What turned the community against the militants was the negative publicity the bomb gave them. Anguished by what they call trial by the media, and alienated by the internecine fights breaking out among different groups of militants, they turned to the moderates who were keen to bolster the sagging image of their people in the adopted country.
No wonder Vancouver's Punjabi population hopes they will get the long-awaited reprieve with the triple arrests. "People have been waiting impatiently for years," says Balwant Singh Gill, president of the Guru Nanak Sikh temple in Surrey, a huge suburb in the Greater Vancouver region and home to the majority of the city's Sikhs. "This is a very happy day for the Sikhs. This is a joyful moment, everyone is relieved. Now there will be peace," he says about the arrests of Malik and Bagri.
Gill feels militancy still exists in Canada because of its lenient laws and the complete freedom of expression and speech.Highly critical of the militants, he says those fighting for Khalistan should go back to India and launch their crusade there. "But they won't because the goal now is to collect money from the people here in the name of the movement."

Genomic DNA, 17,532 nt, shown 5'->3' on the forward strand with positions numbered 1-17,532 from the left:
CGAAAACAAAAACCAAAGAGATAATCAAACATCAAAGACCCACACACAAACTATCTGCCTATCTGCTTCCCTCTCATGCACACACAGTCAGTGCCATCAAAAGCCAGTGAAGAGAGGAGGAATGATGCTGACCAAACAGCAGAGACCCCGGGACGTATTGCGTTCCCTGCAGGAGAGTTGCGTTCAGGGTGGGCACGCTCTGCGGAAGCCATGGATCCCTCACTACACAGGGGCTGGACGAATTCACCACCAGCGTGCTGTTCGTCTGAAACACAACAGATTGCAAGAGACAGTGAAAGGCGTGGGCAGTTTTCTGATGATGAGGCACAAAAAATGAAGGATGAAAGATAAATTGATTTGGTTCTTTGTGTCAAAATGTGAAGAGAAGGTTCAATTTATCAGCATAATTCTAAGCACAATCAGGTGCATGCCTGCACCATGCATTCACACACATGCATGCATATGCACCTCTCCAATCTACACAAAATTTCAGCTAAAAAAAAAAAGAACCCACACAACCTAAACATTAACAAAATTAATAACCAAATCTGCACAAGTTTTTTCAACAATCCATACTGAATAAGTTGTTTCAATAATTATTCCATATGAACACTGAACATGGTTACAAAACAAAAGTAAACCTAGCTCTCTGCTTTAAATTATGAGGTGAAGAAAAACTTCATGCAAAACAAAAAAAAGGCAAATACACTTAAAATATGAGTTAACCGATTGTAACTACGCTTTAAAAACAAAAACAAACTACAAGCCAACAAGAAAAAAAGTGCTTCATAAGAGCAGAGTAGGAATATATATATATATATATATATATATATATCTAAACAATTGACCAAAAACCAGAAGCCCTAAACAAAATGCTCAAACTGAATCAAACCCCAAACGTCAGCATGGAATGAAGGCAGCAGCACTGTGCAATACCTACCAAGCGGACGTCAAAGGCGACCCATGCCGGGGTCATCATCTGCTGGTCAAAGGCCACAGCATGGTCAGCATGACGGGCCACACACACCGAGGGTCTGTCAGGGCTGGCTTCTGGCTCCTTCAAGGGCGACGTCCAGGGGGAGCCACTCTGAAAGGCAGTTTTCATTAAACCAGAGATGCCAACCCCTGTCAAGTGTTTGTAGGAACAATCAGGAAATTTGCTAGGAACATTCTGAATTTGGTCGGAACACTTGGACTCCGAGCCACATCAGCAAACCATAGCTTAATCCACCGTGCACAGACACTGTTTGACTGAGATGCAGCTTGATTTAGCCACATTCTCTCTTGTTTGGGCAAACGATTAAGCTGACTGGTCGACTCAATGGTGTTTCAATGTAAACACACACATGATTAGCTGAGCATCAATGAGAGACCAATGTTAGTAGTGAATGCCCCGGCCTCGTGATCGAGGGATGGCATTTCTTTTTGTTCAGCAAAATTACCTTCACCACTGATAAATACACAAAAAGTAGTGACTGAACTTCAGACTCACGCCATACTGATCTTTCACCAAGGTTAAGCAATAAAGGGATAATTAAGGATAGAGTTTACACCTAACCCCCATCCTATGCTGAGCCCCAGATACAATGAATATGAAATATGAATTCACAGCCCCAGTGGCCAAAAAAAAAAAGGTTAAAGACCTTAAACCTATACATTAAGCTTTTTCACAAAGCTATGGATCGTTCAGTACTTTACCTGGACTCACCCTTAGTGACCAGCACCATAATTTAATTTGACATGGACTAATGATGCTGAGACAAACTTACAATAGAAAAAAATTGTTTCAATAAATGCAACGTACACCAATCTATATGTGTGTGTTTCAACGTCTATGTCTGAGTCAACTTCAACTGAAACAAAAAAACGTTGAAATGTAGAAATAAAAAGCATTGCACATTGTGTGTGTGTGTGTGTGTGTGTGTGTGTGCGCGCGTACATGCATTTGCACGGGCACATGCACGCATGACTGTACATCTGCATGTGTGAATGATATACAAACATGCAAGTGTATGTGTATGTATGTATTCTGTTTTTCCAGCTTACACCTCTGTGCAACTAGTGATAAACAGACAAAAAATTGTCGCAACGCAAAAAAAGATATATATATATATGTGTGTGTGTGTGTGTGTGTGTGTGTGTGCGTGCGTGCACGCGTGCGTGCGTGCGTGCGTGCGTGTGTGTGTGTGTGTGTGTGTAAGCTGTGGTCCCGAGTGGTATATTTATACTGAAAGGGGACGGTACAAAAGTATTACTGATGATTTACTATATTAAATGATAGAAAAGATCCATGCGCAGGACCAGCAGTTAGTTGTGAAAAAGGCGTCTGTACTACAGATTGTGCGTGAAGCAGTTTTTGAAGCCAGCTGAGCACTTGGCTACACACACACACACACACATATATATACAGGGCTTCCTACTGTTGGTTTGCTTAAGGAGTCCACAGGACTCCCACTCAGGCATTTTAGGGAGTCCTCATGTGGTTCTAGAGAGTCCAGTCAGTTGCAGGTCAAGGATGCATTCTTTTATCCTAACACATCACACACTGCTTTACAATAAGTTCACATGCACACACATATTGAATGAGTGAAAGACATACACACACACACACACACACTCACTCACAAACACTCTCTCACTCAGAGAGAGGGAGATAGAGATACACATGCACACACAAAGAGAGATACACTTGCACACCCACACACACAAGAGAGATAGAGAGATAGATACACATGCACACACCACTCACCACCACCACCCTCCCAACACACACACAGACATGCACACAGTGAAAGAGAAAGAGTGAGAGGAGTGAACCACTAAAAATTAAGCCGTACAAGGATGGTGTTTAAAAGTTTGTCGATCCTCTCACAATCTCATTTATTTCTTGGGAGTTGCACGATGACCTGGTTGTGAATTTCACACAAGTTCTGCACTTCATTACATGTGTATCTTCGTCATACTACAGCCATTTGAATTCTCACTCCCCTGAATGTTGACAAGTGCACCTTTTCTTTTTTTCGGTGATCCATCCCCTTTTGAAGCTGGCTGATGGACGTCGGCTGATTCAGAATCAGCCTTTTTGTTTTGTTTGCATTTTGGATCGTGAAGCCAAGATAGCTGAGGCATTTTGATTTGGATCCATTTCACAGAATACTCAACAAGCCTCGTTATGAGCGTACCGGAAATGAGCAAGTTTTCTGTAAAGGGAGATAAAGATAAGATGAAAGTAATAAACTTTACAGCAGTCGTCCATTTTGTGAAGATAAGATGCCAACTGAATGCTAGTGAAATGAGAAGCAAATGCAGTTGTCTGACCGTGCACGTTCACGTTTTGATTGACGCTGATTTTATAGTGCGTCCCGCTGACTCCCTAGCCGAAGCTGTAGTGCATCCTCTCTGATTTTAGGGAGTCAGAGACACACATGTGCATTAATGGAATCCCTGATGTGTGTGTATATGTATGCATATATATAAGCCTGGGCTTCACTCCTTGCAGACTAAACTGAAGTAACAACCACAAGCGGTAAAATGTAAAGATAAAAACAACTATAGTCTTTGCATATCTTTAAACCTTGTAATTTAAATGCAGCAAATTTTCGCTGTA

But the family of Tara Singh Hayer, the publisher of the Indo-Canadian Times who was gunned down in 1998, is rejoicing. Says his son Dave: "Most people are very happy about these arrests. They want the truth to come out in court. So far people have been too scared to come forward." Tara Singh's assassination was aimed at silencing the pacifists who had become increasing vocal in their criticism of radical Sikh politics. But, contrary to their expectations, the opposite happened. Explains Dave: "My father tried to encourage the community to speak out. He was not afraid of anybody. After his assassination, many said that they had had enough. From the number of people who attended his funeral, it was clear that he had the community's support."
This was a welcome change from the days when most in the community were too scared to publicly endorse moderate politics, fearing reprisals from the militants. Kim Bolan, for one, still cannot forget the long years when she was living under constant threat. She recalls: "I've had police protection so many times." Signs of corruption among the militant leadership and the crushing of terrorism in Punjab, she feels, decisively weaned the community away from radical politics.
The Khalistan movement, many realise, has been kept alive only because of the power and money it provides to a clutch of Sikh leaders. In many ways, it would seem, the triple arrests mark the death of an ideology—at least its displaced variant in British Columbia.